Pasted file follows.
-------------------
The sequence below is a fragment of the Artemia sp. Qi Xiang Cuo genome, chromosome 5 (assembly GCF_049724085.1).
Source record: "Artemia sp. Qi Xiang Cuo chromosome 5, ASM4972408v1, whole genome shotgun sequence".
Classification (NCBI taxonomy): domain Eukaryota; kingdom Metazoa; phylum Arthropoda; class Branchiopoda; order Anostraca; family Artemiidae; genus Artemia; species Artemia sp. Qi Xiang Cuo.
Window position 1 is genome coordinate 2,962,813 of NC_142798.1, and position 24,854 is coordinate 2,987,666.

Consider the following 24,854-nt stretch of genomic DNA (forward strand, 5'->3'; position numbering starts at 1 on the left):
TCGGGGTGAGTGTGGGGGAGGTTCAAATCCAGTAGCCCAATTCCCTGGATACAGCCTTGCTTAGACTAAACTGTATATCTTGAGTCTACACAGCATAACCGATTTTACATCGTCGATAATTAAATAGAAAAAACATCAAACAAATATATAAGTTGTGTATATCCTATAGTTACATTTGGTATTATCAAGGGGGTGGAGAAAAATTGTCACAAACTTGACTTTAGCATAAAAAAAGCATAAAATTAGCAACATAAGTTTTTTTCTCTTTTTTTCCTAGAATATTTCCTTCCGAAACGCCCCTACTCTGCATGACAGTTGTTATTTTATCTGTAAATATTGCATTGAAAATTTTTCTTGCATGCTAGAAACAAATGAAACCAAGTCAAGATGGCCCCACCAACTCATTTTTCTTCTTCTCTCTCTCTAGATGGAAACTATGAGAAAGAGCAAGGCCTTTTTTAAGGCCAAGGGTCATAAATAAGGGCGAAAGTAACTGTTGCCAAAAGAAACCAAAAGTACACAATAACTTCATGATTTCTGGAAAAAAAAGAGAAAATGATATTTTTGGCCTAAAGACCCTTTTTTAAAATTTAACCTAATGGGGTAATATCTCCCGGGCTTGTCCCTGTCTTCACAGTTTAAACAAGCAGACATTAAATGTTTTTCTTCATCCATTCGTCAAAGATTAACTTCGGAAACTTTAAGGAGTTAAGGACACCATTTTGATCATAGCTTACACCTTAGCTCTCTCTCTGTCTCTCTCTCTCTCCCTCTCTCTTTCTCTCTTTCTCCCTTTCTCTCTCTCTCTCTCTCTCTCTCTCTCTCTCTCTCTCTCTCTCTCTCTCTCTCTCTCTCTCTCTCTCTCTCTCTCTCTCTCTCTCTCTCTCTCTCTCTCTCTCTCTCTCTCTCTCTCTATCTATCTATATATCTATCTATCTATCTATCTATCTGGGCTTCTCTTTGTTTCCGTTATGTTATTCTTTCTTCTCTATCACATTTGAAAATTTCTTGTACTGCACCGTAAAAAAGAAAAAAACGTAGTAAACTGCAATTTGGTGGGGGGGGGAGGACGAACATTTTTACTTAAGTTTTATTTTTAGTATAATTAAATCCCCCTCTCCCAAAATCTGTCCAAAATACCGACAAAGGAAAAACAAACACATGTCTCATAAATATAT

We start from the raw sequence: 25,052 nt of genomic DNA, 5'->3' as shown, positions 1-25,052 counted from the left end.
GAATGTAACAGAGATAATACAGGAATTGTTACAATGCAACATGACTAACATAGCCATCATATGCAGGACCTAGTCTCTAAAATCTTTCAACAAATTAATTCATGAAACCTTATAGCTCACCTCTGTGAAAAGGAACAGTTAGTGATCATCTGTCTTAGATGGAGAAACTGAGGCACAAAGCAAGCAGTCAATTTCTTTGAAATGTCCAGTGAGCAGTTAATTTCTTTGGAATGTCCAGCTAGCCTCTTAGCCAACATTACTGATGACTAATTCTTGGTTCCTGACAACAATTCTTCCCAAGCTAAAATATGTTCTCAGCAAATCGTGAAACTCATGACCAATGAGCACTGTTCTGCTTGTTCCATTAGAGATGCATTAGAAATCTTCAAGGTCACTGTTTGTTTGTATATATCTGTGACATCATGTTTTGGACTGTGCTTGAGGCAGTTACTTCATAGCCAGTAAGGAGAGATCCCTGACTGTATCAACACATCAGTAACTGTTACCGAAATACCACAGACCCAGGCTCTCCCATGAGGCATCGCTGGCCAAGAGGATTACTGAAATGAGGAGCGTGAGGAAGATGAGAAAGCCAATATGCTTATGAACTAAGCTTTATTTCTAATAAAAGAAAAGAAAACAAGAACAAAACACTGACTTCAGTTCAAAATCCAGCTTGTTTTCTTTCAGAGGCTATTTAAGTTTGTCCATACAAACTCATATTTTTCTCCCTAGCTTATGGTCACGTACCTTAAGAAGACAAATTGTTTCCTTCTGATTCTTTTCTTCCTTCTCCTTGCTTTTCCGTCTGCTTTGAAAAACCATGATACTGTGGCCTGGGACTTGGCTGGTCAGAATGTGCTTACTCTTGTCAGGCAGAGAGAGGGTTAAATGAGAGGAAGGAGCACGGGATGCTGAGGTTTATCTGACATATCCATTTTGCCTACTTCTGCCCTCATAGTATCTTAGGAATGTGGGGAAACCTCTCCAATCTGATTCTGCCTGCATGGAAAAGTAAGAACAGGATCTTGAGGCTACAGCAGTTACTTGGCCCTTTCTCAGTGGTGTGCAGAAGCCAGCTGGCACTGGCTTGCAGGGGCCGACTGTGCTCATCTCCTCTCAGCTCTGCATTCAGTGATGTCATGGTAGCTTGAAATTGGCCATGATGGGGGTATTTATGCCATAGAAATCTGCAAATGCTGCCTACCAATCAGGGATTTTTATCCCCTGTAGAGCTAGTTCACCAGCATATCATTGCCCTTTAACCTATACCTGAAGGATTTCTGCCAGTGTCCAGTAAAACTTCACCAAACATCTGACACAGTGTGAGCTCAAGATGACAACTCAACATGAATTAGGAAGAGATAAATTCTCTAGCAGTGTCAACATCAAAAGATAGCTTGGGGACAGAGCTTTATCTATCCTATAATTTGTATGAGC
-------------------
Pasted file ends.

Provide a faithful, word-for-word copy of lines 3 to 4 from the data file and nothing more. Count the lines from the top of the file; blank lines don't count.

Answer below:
Classification (NCBI taxonomy): domain Eukaryota; kingdom Metazoa; phylum Arthropoda; class Branchiopoda; order Anostraca; family Artemiidae; genus Artemia; species Artemia sp. Qi Xiang Cuo.
Window position 1 is genome coordinate 2,962,813 of NC_142798.1, and position 24,854 is coordinate 2,987,666.